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If you’re new to the game of paintball, ‘snap shooting’ is not something you start out with in your bag of tricks.  After you’ve been playing a while, you will start searching for tips on how to get better at paintball.  You will soon learn that the art of snap shooting can make a big difference in your game.  This is an article to learn everything you need to know about snap shooting during a game of paintball; hopefully you will develop your snap shots faster, more accurate and more effective after reading this material. 

The basic idea when shooting at someone during a paintball game is to hit him before he hits you.  This is the purpose of snap shooting.  The process is simple: “snap” out of your bunker, “shoot” a few rounds and “snap” back behind cover before your opponent can react.  This can be simple or complicated – your choice.  Those who make it complicated don’t usually use the maneuver very much and are often eliminated by those who use it often.  Here are a few tips on how to make your snap shot faster and more precise…

Before a game, study the field to determine where good places might be to stage a snapshot.  You need to know where the best cover spots are; the places where opponents will be and your effective range to eliminate them.  You also need to be prepared for the opponent to be doing his field study as well.  When developing a defensive strategy, try to think like your opponent about where he thinks you’re best hiding spots are.  Study the bunkers and field layout to discover where you are vulnerable or where you are least able to pull off a snapshot?

To be effective at snap shooting, you need to be comfortable and ready.  Consider what position you can move the most quickly from.  Is it from your knees, a squat, lying down, or another position?  Practice starting from these positions and exploding out to your aiming point and then back down.  Time yourself from each position to determine your fastest and strongest methods.  Don’t just consider speed, consider fluidity of motion and efficiency of the move.  Wasted noise and energy can be a dead giveaway of your position.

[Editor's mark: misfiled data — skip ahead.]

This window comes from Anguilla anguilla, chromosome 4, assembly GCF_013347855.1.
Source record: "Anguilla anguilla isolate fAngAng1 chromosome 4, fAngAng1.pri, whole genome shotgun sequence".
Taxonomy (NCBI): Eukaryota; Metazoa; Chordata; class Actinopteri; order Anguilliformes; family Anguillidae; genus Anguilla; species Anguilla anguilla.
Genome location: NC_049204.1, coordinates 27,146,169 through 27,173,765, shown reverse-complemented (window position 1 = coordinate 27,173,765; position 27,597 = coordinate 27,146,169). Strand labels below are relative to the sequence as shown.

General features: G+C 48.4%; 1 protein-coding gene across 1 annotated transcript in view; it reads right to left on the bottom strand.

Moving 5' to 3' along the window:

You can also use the snap maneuver without shooting.  Maybe you need to look for a specific target or determine if a teammate has reached his location.  Use the maneuver of snap shooting for more than just shooting your opponent; use it as a way to scan your environment safely.  Be ready, however in case the snap results in a possible shot, TAKE THE SHOT!  If you are sure you’re going to be shooting, start immediately.  Fire a few shots in the direction of your opponent and then get behind cover before he sees you or can react.

In most cases, after you shoot someone in paintball, you listen and watch to confirm an actual hit.  We all want to confirm our hits, but snap shooting the right way will not give you this luxury.  If you are confirming your hits, you’re more likely (in fact, very likely) to get hit rather than confirm you were successful.  SNAP out, SHOOT, and SNAP back in; it’s as simple as that.  If you hit someone, they’ll either be honest enough to call it or have a referee check it and call them out.

Try to be creative when developing your snap shot; don’t restrict yourself to a single maneuver or a single shooting hand.  If your moves become too predictable, you can become an easy target when your opponent figures you out.  You must practice with both hands and from various different positions.  Snap shooting is not difficult, but as soon as you think you have it figured out, you’ll realize you need to learn another shooting position or another way to speed up your snap.

If an experienced paintballer catches on to your snapshot technique, count to ten and do it again from another angle.  Don’t get in a habit of firing a specific number of shots or waiting a specific amount of time between snapshots.  Vary your approach, your timing and your number of shots.  Don’t get caught in this rookie trap!  Learn to recognize the movements of your opponents; constantly evaluate their strategy and try to identify any predictable patterns.  

Practice your snap shooting technique to improve your speed and consistency.  Being good at this move alone can take you very far in most paintball games.  Learn several positions you can spring from to establish your attack; become good at numerous different methods of snap shooting will prove effective over and over again.  Master several ways of snap shooting so you don’t become predictable in your movements – this could prove fatal!  Get the most up to date paintball equipment from so your gear is as reliable as it can be.

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